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Ex-AIG leader Greenberg's trial set for May


NEW YORK—Former American International Group Inc. leader Maurice R. Greenberg could go on trial in May over his role in a sham reinsurance deal that prosecutors said was designed to hide AIG’s losses and inflate the insurer’s reserves.

At a hearing Wednesday, Justice Charles E. Ramos set a trial date of May 2 for the case, pending resolution of any scheduling conflicts, said Robert Morvillo, an attorney for Mr. Greenberg with Morvillo, Abramowitz, Grand, Iason, Anello & Bohrer P.C. Mr. Morvillo said he plans to ask a state appellate court to delay the trial until appeals in the case are resolved.

The trial grew out of then-New York Attorney General Eliot Spitzer’s investigation of the insurer’s accounting practices, which resulted in a civil suit against Mr. Greenberg, AIG’s former chairman and CEO, and former Chief Financial Officer Howard I. Smith.

While many allegations were dropped after AIG’s 2006 agreement to pay $1.6 billion in damages and penalties, a charge remains that the two former executives were involved in arranging a bogus 2001 loss portfolio transaction with General Re Corp.

In early 2008, federal prosecutors obtained five criminal convictions against four former Gen Re executives—including former Gen Re CEO Ronald Ferguson—and former AIG Vp of Reinsurance Christian Milton in connection with the 2001 finite deal. The prosecution alleged that the sham transaction increased AIG’s reserves by about $500 million without any actual transfer of risk. The convictions are on appeal.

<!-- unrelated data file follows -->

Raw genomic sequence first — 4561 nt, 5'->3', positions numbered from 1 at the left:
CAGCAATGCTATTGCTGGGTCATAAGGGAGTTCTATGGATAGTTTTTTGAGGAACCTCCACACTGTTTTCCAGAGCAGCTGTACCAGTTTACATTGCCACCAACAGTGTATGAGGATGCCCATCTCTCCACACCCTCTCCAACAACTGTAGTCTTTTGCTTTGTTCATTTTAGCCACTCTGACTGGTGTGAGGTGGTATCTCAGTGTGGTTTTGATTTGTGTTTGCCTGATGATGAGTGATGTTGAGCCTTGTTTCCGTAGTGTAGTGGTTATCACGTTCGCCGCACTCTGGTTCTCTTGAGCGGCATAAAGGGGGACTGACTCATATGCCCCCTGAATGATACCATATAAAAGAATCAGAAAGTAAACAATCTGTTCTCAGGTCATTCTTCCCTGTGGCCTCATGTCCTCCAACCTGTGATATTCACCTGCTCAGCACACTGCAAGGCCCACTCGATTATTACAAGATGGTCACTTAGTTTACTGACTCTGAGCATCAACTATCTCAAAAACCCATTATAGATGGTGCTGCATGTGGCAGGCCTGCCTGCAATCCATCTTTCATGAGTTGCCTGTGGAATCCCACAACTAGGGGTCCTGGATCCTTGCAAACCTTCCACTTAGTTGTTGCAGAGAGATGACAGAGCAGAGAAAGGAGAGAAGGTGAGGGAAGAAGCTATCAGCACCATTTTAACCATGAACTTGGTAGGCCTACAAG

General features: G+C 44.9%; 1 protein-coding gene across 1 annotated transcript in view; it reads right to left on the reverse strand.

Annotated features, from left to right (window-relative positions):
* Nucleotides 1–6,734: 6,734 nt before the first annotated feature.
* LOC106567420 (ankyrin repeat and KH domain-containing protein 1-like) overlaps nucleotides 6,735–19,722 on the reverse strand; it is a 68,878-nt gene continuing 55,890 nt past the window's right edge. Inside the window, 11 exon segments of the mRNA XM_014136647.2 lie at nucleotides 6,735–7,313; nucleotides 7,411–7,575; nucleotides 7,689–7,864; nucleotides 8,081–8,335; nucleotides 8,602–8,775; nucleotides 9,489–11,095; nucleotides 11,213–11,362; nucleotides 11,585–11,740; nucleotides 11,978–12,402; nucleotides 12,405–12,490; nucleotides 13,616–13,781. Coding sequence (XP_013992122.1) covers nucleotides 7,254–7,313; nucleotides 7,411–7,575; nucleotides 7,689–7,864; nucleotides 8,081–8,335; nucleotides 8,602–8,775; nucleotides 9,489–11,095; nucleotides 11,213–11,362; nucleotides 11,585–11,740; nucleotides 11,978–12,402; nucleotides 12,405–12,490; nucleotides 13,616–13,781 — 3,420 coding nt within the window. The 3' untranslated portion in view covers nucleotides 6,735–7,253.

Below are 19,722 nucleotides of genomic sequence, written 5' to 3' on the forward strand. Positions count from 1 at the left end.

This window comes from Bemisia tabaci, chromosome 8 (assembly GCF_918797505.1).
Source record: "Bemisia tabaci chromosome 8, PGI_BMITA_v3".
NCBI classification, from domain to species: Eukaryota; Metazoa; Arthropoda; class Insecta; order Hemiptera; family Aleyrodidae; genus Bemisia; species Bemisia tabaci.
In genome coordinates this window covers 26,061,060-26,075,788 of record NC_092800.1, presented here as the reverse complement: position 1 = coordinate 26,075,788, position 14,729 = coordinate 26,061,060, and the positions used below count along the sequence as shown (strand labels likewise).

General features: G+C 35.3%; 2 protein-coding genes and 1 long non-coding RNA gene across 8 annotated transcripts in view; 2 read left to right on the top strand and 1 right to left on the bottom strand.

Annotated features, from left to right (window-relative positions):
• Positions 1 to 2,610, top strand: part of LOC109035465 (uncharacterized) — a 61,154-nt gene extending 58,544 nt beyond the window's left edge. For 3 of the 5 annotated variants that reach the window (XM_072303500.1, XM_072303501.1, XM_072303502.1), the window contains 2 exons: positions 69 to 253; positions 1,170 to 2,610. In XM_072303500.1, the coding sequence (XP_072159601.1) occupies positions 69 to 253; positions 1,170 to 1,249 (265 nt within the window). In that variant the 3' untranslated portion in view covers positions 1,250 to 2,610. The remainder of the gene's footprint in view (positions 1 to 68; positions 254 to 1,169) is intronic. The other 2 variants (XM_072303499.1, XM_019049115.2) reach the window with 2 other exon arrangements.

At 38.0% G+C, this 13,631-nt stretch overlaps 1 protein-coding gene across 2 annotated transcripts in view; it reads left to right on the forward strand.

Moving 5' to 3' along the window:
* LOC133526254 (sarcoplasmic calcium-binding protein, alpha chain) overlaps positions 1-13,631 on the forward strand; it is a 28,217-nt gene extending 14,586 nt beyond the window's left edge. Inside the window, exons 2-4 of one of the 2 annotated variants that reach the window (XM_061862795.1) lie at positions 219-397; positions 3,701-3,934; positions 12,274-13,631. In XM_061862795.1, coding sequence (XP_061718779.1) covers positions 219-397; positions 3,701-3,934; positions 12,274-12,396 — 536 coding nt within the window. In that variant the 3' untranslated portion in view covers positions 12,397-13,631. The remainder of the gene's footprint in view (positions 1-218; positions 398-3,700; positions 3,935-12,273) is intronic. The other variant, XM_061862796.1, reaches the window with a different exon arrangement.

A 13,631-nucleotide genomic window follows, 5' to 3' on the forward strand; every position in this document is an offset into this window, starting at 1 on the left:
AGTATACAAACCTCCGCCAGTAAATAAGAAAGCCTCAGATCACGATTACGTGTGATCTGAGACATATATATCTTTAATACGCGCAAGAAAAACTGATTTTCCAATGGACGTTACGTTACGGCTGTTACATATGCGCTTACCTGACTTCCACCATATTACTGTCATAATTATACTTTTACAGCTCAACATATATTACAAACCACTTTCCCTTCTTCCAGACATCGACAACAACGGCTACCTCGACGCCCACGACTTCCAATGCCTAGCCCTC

Last October, Justice Ramos issued a summary judgment that Messrs. Greenberg and Smith were liable for the alleged improper use of an offshore vehicle, Barbados-based Capco Reinsurance, as a shell corporation to take on auto warranty losses that AIG had generated in the mid-1990s to remove them from the insurer’s books.

At the time, Justice Ramos refused summary judgment on allegations related to the Gen Re transaction, saying that while the facts “strongly suggest knowledgeable conduct on the part of Greenberg,” the evidence against him was “too remote” to charge him at the time when confronted with his denials, paving the way for the trial.

Those rulings are under appeal.

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